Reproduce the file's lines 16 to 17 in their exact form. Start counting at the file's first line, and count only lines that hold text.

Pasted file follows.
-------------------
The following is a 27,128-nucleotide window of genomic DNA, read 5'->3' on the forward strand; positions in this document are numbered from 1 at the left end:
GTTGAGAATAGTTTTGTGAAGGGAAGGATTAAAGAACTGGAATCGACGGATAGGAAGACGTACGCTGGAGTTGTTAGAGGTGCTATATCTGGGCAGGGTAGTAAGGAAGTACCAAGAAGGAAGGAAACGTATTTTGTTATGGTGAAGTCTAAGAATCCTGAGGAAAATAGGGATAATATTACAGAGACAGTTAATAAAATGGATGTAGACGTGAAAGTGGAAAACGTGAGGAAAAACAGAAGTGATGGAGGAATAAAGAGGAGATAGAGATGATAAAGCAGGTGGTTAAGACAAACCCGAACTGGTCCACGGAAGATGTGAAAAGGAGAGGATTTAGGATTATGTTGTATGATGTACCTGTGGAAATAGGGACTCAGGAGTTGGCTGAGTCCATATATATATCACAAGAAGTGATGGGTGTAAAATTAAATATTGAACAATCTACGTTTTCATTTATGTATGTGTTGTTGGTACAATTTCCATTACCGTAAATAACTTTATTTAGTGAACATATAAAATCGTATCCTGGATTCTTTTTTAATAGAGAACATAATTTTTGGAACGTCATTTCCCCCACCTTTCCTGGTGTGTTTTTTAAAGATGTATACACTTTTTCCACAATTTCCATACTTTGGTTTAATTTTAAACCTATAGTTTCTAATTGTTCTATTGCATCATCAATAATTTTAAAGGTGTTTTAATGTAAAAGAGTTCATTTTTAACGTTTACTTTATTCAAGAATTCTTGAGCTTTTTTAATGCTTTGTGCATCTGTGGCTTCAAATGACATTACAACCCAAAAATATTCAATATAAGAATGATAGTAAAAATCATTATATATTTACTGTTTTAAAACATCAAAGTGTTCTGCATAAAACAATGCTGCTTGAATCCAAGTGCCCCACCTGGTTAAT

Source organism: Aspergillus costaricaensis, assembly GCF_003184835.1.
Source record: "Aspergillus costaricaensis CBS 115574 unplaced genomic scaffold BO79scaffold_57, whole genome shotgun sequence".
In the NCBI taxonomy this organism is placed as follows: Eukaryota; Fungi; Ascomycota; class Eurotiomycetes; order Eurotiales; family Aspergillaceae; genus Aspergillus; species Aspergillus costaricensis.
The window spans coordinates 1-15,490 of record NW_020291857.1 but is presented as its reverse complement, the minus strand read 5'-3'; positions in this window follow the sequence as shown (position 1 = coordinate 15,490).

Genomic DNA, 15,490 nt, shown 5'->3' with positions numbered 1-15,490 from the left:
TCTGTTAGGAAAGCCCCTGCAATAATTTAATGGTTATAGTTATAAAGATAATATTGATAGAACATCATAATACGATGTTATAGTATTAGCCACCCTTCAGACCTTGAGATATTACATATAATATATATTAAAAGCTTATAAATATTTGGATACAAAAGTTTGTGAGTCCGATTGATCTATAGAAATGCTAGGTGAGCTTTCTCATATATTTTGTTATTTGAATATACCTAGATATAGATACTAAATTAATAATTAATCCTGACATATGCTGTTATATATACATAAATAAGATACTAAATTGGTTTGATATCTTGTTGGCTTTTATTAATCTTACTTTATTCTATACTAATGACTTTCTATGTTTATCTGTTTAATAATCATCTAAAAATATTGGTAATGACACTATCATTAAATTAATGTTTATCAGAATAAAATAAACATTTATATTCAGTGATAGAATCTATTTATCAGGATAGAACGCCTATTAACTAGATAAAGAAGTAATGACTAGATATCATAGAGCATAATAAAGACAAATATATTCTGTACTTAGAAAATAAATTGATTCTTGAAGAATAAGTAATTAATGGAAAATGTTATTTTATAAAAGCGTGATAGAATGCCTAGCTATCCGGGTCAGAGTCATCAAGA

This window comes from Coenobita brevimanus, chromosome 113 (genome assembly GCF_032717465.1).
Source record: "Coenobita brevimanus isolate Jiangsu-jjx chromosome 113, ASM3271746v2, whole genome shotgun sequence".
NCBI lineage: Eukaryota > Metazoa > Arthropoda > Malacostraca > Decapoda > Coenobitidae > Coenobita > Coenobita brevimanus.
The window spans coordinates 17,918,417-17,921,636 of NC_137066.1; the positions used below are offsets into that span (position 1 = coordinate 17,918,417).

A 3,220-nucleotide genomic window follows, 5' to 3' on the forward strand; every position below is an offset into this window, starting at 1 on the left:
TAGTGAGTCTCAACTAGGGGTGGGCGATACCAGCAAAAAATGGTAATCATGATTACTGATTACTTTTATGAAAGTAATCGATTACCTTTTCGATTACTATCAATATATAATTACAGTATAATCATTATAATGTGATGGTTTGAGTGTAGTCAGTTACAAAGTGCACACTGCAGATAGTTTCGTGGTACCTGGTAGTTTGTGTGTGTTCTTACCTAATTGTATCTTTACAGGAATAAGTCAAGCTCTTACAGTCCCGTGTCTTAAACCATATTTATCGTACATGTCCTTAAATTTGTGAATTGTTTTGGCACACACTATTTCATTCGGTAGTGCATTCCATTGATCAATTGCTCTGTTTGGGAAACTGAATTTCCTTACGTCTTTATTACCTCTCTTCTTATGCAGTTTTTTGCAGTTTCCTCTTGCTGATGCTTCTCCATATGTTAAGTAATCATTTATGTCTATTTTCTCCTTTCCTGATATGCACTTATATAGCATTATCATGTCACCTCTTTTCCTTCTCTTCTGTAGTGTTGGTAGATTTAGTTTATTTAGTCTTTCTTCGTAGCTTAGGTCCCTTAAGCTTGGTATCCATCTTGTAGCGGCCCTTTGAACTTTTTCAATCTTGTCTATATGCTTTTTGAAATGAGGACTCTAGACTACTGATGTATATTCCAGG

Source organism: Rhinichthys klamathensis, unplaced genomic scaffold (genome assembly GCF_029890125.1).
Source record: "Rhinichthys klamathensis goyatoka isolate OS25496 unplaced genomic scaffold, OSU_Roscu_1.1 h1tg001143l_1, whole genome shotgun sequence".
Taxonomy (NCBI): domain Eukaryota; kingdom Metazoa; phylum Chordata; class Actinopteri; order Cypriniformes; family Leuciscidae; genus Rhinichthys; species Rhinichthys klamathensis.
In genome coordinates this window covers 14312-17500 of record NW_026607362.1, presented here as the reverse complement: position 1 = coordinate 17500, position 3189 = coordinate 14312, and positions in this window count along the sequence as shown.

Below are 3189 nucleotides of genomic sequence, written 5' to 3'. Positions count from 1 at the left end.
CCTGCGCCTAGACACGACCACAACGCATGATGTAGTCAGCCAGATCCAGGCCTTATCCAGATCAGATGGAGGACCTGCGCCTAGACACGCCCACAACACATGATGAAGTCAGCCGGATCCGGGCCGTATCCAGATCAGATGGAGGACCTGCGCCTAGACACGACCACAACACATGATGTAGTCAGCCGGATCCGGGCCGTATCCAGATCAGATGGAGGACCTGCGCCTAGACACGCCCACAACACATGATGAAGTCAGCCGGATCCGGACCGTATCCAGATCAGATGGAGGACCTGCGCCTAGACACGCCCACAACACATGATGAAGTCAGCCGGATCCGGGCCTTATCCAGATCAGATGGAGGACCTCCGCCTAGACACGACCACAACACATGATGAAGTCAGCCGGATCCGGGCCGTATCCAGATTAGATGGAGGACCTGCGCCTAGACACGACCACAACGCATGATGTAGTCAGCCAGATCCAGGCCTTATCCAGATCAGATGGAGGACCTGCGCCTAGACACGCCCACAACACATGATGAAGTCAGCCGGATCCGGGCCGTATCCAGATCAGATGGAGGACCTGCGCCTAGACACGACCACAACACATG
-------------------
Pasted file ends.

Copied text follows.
Source record: "Rhinichthys klamathensis goyatoka isolate OS25496 unplaced genomic scaffold, OSU_Roscu_1.1 h1tg001143l_1, whole genome shotgun sequence".
Taxonomy (NCBI): domain Eukaryota; kingdom Metazoa; phylum Chordata; class Actinopteri; order Cypriniformes; family Leuciscidae; genus Rhinichthys; species Rhinichthys klamathensis.